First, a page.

Staff meetings are typically not the places where one meets their muse. Yet, while explaining the Y2K phenomenon to a brilliant colleague too young to recall that era, the muse moseyed up for a chat.
“Yeah, during that last month of 1999, I halfheartedly started a Y2K box. It was full of only no-tech coffee-making supplies and a water purifier. I had my priorities.”
Another colleague laughed and then called me the barista of the apocalypse.
I like it.
I’ve been thinking since then of what it would mean to be the barista of the apocalypse- especially knowing that the word “apocalypse” is derived on its etymological trek from the Greek, apokaluptein, which means to uncover, reveal.
Would it mean tossing brimming to go cups at people as they tried to outrun four horsemen? Or giving free bean water to any and everyone as the last foolish emperor slapped the GO button of the last nuclear option?
How about: as the barista of the apocalypse, I’d serve coffee to the people revealing their precious truth and uncovering what has weighed them down.
I can totally get behind that. In fact, I’m ready.
Here comes the hard part.
I need to start with my own heart. My skittish, squeamish, brave, foolhardy, courageous, shaking-in-my-bunny-slippers, take-the-hill, full-speed-ahead, maybe-never-get-it-right heart needs uncovering from the gunk that still clogs the way to freedom. And in doing this, I may need something stronger than coffee.
All I’ve got is tepid water (in this age of pollutants, who’s complaining?) and here goes.
I am foolish.
I am afraid I am not good enough.
That often comes off as aloofness, arrogance or terror or “don’t go there!”
I am terrified of experiencing another round of humiliating duplicity
and being left holding my dripping heart in my tiny little t-rex hands
while people who love me look on and wonder how they, too, will make it through.
But the risk of wounding pales when held up to the light of maybe-getting-it-right-this-time
as an equal partner
in a life-long love
of laughter and goofiness, mutual respect and “please shut the lid on the loo.”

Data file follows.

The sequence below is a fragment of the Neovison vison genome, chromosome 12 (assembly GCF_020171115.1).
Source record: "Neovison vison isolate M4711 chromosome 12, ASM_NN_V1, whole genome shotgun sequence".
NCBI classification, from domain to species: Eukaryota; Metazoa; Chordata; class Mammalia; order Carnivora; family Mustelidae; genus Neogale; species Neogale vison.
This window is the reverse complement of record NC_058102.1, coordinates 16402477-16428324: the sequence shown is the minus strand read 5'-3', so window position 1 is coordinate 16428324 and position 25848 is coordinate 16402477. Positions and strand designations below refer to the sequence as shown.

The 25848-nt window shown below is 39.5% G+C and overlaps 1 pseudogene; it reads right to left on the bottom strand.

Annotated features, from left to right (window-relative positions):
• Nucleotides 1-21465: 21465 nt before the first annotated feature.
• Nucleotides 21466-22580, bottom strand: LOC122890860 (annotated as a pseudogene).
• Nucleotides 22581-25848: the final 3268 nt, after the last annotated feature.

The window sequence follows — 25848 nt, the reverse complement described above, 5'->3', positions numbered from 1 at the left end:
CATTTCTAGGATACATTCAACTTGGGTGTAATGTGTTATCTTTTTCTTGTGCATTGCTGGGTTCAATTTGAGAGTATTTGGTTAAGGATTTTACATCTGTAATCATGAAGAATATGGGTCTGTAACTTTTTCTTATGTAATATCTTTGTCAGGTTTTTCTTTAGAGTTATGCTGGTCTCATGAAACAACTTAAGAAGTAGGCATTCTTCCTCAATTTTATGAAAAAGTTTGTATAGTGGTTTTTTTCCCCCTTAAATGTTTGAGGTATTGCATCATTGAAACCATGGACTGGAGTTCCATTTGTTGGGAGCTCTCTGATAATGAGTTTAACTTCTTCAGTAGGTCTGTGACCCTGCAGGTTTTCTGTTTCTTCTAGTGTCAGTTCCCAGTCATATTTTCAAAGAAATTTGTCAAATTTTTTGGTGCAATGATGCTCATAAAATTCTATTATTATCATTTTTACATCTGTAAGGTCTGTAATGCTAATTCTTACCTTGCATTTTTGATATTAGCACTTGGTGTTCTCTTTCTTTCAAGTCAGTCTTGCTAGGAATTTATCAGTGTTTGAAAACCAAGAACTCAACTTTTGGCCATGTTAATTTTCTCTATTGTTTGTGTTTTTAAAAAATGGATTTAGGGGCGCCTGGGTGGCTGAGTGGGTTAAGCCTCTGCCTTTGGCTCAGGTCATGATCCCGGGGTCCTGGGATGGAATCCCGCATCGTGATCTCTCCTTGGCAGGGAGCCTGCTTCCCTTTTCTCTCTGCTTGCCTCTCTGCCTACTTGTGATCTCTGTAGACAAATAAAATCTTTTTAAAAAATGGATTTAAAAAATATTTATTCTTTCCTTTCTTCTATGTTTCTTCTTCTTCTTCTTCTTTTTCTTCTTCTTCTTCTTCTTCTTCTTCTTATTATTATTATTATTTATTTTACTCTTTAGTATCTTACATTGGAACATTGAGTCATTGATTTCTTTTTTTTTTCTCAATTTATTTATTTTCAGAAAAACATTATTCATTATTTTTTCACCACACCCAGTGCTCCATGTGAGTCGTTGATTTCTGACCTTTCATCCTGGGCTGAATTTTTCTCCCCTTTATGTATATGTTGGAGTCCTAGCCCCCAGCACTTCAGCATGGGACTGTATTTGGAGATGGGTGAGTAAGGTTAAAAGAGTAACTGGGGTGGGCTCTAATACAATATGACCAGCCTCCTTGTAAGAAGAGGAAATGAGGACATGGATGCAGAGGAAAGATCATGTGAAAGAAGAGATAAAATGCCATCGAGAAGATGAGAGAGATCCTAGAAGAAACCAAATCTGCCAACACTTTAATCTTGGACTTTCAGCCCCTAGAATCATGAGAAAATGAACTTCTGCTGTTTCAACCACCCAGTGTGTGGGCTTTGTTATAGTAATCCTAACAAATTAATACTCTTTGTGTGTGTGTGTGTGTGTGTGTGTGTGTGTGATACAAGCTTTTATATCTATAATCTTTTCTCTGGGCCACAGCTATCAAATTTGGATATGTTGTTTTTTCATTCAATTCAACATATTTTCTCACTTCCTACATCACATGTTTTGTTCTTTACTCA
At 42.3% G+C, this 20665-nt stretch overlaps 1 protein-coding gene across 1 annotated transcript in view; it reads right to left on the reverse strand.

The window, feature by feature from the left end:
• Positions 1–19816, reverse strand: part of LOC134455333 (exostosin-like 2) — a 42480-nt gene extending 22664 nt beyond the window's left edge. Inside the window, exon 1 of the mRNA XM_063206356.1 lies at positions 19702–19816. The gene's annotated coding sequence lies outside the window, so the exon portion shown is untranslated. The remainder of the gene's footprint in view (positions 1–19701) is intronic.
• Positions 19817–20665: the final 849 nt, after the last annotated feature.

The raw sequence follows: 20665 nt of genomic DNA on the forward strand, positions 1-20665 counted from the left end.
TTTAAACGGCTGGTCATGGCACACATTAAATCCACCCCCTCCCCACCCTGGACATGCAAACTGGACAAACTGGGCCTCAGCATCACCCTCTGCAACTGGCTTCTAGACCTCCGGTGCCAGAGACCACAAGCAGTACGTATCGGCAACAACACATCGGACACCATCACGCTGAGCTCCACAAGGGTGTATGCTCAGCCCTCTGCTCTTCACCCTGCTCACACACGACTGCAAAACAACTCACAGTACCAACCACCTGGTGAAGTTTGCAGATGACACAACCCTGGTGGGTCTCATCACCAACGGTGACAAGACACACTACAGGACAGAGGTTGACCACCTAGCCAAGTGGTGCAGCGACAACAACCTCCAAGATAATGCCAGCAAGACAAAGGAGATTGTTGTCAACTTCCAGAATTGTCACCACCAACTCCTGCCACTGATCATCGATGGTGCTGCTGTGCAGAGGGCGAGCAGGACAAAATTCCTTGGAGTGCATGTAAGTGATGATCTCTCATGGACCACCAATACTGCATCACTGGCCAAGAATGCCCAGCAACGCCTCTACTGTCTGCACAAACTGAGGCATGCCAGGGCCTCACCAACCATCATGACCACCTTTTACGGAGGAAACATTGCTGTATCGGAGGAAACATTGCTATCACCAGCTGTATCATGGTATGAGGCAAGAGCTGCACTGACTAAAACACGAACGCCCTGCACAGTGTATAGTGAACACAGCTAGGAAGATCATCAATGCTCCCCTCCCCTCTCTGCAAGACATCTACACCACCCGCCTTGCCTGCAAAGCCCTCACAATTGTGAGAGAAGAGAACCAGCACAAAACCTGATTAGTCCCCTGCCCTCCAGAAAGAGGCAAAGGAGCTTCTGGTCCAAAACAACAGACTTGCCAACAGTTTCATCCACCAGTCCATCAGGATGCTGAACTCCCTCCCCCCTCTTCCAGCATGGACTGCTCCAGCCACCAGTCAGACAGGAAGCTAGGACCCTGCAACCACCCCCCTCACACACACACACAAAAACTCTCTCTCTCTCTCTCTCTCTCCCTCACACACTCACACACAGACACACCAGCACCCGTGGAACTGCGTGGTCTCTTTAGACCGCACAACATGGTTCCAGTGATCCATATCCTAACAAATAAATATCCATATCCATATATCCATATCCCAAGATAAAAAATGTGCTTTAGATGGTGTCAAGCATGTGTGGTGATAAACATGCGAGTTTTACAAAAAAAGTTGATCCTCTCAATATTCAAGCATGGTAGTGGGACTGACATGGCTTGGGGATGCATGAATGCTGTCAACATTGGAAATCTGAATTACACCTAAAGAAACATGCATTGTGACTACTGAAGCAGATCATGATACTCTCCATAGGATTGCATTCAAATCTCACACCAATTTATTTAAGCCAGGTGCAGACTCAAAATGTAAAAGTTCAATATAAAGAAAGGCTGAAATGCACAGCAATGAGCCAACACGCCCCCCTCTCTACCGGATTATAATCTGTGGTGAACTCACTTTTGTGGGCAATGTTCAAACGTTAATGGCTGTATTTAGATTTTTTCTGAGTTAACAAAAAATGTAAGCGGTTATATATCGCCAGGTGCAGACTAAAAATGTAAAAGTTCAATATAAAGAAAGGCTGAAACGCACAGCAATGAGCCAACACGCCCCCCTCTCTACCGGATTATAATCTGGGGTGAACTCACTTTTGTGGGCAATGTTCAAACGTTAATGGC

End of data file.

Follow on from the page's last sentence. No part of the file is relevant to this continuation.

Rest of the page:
Of sharing my pumpkin bread
friends and family
and warm nest of covers when the freezing winds howl.
And though I am trained to think I am the problem
ALL of the problem
wisdom, experience and those phone calls I took in our home tell me different.
I am no unicorn.
I am a conundrum of insecurities and crazy courage.
Of joyful flight from a small snowy cliff
And the fear that silence means “I no longer love you.”
Like so many, I have much to give.
And understand that this does not mean
I’ll ever connect to someone who wants to receive what I offer
and give of himself, too.
All in. We’ve got this.
We’re better together.
As before, I am hoping the foolhardy willingness to be transparent
in all things here
will open the window of an unnecessarily-closed soul
and a gasping heart will find fresh air
and warming sun
knowing that they are not alone in their wondering
if they are enough
too quirky for prime time.
What do you wrestle with in your good life?
I will listen.
I’ll make a pot of coffee and offer you my favorite peppermint mocha if you’d like
as you uncover –
reveal yourself – to another
who will not judge you
nor demand fealty to an unseen god though I may continue to hope it is all real
nor remind you of what you bravely uncovered
so you feel beholden
or forever broken.
Your words – your heart – will be kept in the strictest of confidence because you and your story are so worth it.
I will be your barista in your apocalypse.
God knows the folks who have been mine.
And if not me – find your somebody who will love and value you and your story when you cannot.
You are so worth it. It is a wonder how worth it you are.